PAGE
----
Author Topic: pH Meters & Dairy - Measuring, Calibration, & Maintenance  (Read 4693 times)

Offline Queixo

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Re: pH Meters & Dairy - Measuring, Calibration, & Maintenance
« Reply #15 on: April 27, 2011, 03:43:58 PM »
My pH meter is a PH-200, in the same price range than the Extech. Its readings are clearly wrong, it can go from say, pH 6 to pH 6.5 if the temperature of the liquid being tested drops 5C, despite having ATC and its temperature readings being spot on (checked with a thermometer I trust).
Can this behaviour be caused by a bad probe, or do I have to blame the main unit and think about getting another pH meter?


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Offline linuxboy

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Re: pH Meters & Dairy - Measuring, Calibration, & Maintenance
« Reply #16 on: April 27, 2011, 04:12:17 PM »
Most often, lack of a stabilized reading or jumps are caused by clogged reference junctions. When protein, fat, or salts clog it up, the reference solution (usually KCl) cannot flow. And sometimes it will go the other way, where whatever you're measuring will flow back up into the electrode, fouling it up. What you need to do is follow the procedure I listed to try and clear up the junction.

Some junctions are better suited than others for dairy. For example, high quality ceramic or teflon tend to work very well and do not clog easily.

This is why proper care is so vital. If the protein gets caked in, no matter what you do, you may not be able to unclog the junction, and then you have to replace them or the probe.

One of my most trusty probes has a double junction and stabilizes really fast. I get a reading in under 10 seconds most of the time.
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Offline iratherfly

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Re: pH Meters & Dairy - Measuring, Calibration, & Maintenance
« Reply #17 on: April 28, 2011, 03:35:35 AM »
Linuxboy - thanks for clearing this up. Except for the potassium chloride I seem to have everything (though I have rennet, not renin) and the rest of your instructions are clear. Thanks for following up on this.

so... Last night, following this discussion I fired it up to check on a new type of washed rind cheese I am working on. It's 24 hour old, (not yet salted).  According to my calculations it should have been at 4.6 pH. I cleaned the probe well with warm water and detergent, then with rinse liquid. I then stuck it in the cheese (seriously, these poke marks are becoming part of the presentation aspect of my cheese).  The reading was clear: 4.6pH wait, no 4.7 ahh, 5.1, 5.0, 4.6 again. Okay Most of the time the number was indeed 4.6 which was perfect. The fluctuations in the numbers seem to have been affected by movement of the probe and I needed to rest it for 30 seconds or so to stabilize the reafing.  As I moved it I saw water moving in it (it's a clear probe where you can see the wires). It seems that water has penetrated it when I cleaned it (or some liquid is supposed to be there and I've never noticed it before???).  I would assume this confirms that this probe is defective.  Wouldn't you say?

I still don't know what's the deal with my Hanna meter but it's a cheapo meter so maybe I should get a new one. I think that a ExTech ExStik 100 or 110 may do the Trick. They have flat probe as I understand it, and no futzing around with a screw to move it to 7.00pH or 4.01pH when calibrating. Perhaps my meter is just old.  The thing is that the flat food probe for my meter costs as much as a brand new ExTech 100 anyway so maybe I should just get that.  I wish I could afford the Hanna HI 99161. $350 is more than I wanted to spend but it's a quick pH meter that is made especially for dairy.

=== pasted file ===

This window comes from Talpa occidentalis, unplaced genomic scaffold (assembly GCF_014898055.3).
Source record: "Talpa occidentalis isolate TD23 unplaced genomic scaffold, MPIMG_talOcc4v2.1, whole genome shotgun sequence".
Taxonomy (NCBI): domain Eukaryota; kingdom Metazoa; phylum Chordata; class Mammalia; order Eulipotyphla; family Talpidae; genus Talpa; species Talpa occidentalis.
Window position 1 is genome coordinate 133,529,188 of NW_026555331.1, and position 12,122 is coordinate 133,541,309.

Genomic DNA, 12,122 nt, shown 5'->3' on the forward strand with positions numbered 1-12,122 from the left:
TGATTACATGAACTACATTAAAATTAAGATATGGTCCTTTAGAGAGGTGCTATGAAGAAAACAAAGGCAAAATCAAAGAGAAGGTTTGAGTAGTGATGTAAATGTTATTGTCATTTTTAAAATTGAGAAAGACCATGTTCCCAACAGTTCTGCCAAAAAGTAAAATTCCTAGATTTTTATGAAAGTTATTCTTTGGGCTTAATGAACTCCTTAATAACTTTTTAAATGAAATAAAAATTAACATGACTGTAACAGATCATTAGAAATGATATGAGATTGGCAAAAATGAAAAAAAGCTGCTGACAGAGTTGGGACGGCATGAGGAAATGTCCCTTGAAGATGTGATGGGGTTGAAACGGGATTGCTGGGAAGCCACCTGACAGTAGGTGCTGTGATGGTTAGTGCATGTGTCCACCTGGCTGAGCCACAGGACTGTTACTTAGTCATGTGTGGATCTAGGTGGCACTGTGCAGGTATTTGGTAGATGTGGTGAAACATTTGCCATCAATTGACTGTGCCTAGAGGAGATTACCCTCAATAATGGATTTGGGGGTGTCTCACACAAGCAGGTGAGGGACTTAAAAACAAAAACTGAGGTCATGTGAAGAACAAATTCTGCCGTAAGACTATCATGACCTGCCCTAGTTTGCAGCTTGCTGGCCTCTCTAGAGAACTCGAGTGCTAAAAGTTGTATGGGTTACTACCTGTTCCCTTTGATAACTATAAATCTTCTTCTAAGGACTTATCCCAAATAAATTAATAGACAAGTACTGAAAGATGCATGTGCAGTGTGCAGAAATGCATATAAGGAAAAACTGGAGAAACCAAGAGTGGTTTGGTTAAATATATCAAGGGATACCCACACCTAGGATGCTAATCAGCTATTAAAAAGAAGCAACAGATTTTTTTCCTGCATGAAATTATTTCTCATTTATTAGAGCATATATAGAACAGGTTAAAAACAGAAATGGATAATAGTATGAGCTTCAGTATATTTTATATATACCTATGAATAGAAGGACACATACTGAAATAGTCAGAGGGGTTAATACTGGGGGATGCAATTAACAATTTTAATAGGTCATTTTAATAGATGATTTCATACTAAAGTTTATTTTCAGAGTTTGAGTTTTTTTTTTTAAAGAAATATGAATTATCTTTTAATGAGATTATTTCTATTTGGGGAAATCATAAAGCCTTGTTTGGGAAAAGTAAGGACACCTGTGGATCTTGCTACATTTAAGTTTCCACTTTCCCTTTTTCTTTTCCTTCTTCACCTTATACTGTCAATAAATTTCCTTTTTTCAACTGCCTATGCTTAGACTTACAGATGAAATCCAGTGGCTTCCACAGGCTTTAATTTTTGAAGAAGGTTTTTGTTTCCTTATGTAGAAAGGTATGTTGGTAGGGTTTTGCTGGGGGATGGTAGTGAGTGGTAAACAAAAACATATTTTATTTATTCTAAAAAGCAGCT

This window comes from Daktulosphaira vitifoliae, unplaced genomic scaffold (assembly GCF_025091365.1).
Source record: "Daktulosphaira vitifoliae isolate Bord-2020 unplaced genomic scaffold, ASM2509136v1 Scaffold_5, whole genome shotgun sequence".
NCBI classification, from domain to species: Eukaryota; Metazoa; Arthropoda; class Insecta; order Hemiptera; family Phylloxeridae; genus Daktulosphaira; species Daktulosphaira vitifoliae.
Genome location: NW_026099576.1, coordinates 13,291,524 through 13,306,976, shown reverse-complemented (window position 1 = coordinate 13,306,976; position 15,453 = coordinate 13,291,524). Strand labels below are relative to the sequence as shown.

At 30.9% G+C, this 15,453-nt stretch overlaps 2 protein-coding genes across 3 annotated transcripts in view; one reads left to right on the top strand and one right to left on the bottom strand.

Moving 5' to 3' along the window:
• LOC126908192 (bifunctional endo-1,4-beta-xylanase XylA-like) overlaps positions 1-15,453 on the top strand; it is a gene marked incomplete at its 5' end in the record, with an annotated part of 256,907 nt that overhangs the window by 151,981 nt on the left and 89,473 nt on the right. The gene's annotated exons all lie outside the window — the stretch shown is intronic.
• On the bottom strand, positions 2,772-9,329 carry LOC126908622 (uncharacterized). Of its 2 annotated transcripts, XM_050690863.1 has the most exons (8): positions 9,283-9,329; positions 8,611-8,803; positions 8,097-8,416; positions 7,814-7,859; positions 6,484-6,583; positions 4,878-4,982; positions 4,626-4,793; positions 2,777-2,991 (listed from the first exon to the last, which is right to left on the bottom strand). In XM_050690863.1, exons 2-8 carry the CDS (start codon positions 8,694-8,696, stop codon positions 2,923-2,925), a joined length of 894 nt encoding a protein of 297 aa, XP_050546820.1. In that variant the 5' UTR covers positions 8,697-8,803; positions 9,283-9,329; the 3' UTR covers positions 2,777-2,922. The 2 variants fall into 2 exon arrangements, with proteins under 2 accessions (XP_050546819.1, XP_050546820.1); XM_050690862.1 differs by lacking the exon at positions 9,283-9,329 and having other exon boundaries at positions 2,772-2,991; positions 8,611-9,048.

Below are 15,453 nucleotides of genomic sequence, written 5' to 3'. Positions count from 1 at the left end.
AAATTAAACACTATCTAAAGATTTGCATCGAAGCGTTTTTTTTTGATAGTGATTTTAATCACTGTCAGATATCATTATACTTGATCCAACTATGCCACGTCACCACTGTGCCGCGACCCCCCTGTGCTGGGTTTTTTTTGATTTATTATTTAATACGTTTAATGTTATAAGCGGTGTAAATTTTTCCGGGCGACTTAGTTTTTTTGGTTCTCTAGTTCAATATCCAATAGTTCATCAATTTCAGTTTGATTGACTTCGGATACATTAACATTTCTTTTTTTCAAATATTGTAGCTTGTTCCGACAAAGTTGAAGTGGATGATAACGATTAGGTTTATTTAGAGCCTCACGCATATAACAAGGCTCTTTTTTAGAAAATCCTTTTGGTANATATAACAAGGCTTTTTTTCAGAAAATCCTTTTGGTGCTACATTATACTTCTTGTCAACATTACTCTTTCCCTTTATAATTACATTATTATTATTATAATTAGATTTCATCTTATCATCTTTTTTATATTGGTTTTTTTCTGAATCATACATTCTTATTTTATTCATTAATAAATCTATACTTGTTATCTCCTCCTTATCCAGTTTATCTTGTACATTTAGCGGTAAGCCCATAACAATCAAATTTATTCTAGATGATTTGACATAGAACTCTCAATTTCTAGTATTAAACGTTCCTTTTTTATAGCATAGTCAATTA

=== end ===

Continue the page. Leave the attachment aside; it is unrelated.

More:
But the real lesson is that I had a cheese arriving at its proper and exact acidity levels at the right time without using any pH meter to begin with.  I think this is because I learned to "feel" (look, smell, taste) the milk, whey and curd. I pay attention to the room conditions and I time the cheesemaking stages correctly.  The more I do it, it seems the higher my success rate is.

Yes, I know that if I want to get serious about producing the cheese or certifying others for some of my originals I must get used to using the meter for consistency and as a safety control point for HACCP purposes. I do love that I have eliminated any dependency on this instrument for production of quality cheese and I just keep it as a control and alert point.  In flying it's called Pilotage - the skill to fly by visual landmarks and by feeling the aircraft and environment. You have to perfect it before you can move to instrument flying.

In any case... any recommendations on what meter I need to purchase? Anyone?

Offline linuxboy

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Re: pH Meters & Dairy - Measuring, Calibration, & Maintenance
« Reply #18 on: April 28, 2011, 08:15:15 AM »
Quote
(it's a clear probe where you can see the wires). It seems that water has penetrated it when I cleaned it (or some liquid is supposed to be there and I've never noticed it before???).  I would assume this confirms that this probe is defective.  Wouldn't you say?
That's the reference solution inside the probe. Usually saturated KCl. Why do you think it's defective? There's no way to tell if it's fouled up except to take a sample of it and test for impurities.

Rennet IS mostly rennin. All I meant is you need an enzyme to clean the proteins. Use contact lens solution if you're unsure. Buy some KCl. It's cheap and makes for great storage solution and is useful in conditioning meters.
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Offline iratherfly

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Re: pH Meters & Dairy - Measuring, Calibration, & Maintenance
« Reply #19 on: April 28, 2011, 11:25:44 AM »
I think it's defective because my readings are unstable and jump very quickly from 4.6 to 5.1, back to 4.7, 5.0 and 4.6 again etc.  It feels very volition and unstable.  Is that normal that the numbers keep changing on the screen when your probe is stuck in the cheese for 2 minutes already?  The numbers don't change towards a stable reading but are just all over the place.

What meter and probe brand do you use or recommend?


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Offline linuxboy

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Re: pH Meters & Dairy - Measuring, Calibration, & Maintenance